Referee Tips

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Solving the Challenge of Floating Alignments

by John White | May 01, 2008
Aligning crews at the starting line without benefit of stake boats or a launch platform is always difficult, especially when wind, current or tides are in play.

Aligning crews at the starting line without benefit of stake boats or a launch platform is always difficult, especially when wind, current or tides are in play. It is an assignment that is only mastered by experience on the water and not something that can be conveyed adequately on paper. Although the process is never easy, I have developed a few tactics that have made it easier to get quick alignment. And that is the key factor – getting alignment quickly.

If you wait for something to happen on its own, it either won’t happen or, by the time it does, other shells will have gotten out of line. Then, you find you have to take corrective action again, and as you wait, more corrections are needed, and you get the picture – you end up chasing your tail.

To help referees gain a feel for this process, here are a few tips:

1. Think about all the shells at the same time. That’s not difficult for three boats, four is a challenge, five tests how fast you can think and talk, and six or seven is worse than herding cats. Give directions to one shell, and before waiting for the reaction, give direction to the next one needing to get in line, and the next, and the next, back to the first if necessary, and keep repeating. When several shells are moving at the same time, look for and anticipate that equilibrium when “all boats hold water” brings alignment for a short period.

Then, immediately raise the white flag and execute a QUICK START (alignment WILL go awry if you try a polling start.) Timing is key; you should be getting your white flag in the air just before saying “hold water.” Of course, the above assumes the shells are pointed for a safe start, but that is not the aligner’s job nor should it be your focus. It is the starter’s responsibility to achieve safe points. Some referees prefer to declare, “We have alignment” when raising the white flag, but following the less-is-more rule, that announcement is usually unnecessary.

2. Give direction to specific rowers that request specific actions. Address the crews by school or team name. Again, that’s not easy, but the response will be more positive than using lane numbers. Crews always know who they are, but they don’t always remember what lane they are in. I try to memorize all crews in the race. If I use all the names in sequence and address each crew initially, my name recall is better when I look back at a crew. Using your megaphone, announce the crew name and address the coxswain to set in motion the bow pair or bow four. Specify, the number of strokes you want them to take, and the force to use – “light stroke,” “one full stroke,” “two easy strokes,” “three strong strokes,” “one short stroke,” “two more strokes, more pressure,” “another stroke, less pressure” – are the directions that work best. The key is to give commands that the rowers understand. (“Up three feet” or “move out six inches” or “forward a tad” mean nothing to a crew sitting ready for a race.

Not all crews row the same, of course. Men generally have less finesse that the women – “bow four, two full strokes” to a women’s novice eight may net you less movement than “bow pair, one short stroke” to a men’s varsity four. Fours are usually very responsive and less direction is usually preferable. The most difficult shells to align, I find, are the men’s fours because they always seem to over-correct.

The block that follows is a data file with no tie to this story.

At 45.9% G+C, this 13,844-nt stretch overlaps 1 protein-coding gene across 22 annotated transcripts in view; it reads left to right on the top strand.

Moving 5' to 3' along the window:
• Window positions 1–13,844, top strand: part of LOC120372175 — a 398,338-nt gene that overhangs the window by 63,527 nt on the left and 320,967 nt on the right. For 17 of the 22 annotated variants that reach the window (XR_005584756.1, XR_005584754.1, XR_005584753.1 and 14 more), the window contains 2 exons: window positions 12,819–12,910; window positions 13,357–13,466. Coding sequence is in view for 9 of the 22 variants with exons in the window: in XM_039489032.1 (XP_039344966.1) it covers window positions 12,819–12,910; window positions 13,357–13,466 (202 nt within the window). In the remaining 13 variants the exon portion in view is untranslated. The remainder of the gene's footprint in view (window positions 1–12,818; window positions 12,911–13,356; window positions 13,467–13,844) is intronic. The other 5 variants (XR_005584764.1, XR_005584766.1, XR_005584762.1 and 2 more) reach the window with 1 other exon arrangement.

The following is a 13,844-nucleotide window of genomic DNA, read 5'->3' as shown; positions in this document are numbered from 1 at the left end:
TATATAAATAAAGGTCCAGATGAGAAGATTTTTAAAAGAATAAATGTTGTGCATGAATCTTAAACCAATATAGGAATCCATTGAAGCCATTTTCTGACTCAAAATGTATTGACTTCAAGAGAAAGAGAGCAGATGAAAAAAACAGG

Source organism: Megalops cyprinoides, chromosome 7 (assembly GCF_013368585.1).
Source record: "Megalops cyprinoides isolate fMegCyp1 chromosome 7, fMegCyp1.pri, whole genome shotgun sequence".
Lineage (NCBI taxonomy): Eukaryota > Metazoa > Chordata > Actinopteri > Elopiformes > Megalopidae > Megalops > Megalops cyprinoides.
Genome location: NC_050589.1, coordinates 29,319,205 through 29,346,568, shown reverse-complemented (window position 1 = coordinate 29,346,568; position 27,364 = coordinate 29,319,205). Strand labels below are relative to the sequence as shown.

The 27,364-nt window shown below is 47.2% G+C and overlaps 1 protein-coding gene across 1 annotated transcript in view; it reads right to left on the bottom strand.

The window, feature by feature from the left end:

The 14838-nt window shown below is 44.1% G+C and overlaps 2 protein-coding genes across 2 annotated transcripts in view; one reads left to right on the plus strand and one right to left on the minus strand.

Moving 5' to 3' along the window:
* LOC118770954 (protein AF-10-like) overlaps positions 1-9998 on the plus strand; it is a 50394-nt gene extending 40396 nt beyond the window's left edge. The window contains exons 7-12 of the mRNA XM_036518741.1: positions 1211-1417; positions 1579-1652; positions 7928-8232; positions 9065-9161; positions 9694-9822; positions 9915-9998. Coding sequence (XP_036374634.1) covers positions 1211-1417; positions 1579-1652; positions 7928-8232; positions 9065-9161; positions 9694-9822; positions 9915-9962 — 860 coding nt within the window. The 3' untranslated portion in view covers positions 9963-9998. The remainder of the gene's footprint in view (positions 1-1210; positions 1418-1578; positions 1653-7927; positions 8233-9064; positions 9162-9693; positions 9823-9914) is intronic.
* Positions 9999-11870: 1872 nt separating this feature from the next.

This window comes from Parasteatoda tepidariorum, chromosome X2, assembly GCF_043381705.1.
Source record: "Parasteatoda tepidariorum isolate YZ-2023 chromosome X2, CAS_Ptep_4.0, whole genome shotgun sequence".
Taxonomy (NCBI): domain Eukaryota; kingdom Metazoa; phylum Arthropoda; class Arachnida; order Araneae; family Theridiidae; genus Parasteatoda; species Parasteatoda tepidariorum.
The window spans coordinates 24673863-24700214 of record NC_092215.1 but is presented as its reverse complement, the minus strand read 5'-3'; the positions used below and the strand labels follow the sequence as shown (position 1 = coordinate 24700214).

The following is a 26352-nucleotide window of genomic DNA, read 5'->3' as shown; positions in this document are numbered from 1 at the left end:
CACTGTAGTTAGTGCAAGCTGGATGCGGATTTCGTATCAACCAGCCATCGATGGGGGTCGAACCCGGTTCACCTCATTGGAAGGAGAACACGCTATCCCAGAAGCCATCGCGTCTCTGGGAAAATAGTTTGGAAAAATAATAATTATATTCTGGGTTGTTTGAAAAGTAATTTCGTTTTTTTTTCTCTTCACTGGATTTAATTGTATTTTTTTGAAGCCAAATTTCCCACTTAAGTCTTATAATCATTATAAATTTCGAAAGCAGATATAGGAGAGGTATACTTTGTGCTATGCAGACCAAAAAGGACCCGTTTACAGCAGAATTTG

3. Adjust your approach as you watch the momentum of each shell. If you can see that a boat’s movement appears to be such that it will stop short, address that crew before it stops and ask for another stroke or two. As we all know from inertia lessons in high school physics, a body in motion tends to stay in motion (and is easier to keep in motion), and one stopped requires more force to get moving. The opposite also applies: if you see a shell is going to over-correct, stop it short so that it coasts into the right spot.

4. Align to the majority of shells. For me, picking one and bringing all the others to it has not worked well (and I emphasize the “for me”), and keeping all the shells moving a bit helps the crews aim down the course. Points are lost while shells are at rest, and keeping shells moving helps keep them pointed in the right direction. And, except in unusual circumstances, always align by moving the boats forward – when a shell is directed to “back it up,” the process stops and everyone loses "the edge" waiting. Again, it is imperative to achieve alignment as rapidly as possible.

5. Tell your launch driver to try to stay abreast the bow seats or the splash guards. That usually puts you pretty close in line with the bow balls. Try to keep the launch bow pointed straight down the course. That gives a rough perpendicular across the course on which to align. Begin giving instructions to crews about 50 to 100 meters in advance of the start line, depending on weather and other conditions. That will usually give you time and distance to have a relatively close alignment.

Finally, one other tip to help with specifying crew names: I often write the crew names on the bell of my megaphone in dry ink so that they are in my line of sight when I have the megaphone up to my mouth. Water-soluble pens also work too. However, they require a damp rag or tissue to erase and are useless in the rain. So-called grease or wax pencils, also known as china markers, also can work.

Without a doubt, a floating alignment is a challenge, however, an excellent, close alignment is very achievable. Be patient…practice on the water will give you the skills to master the art.


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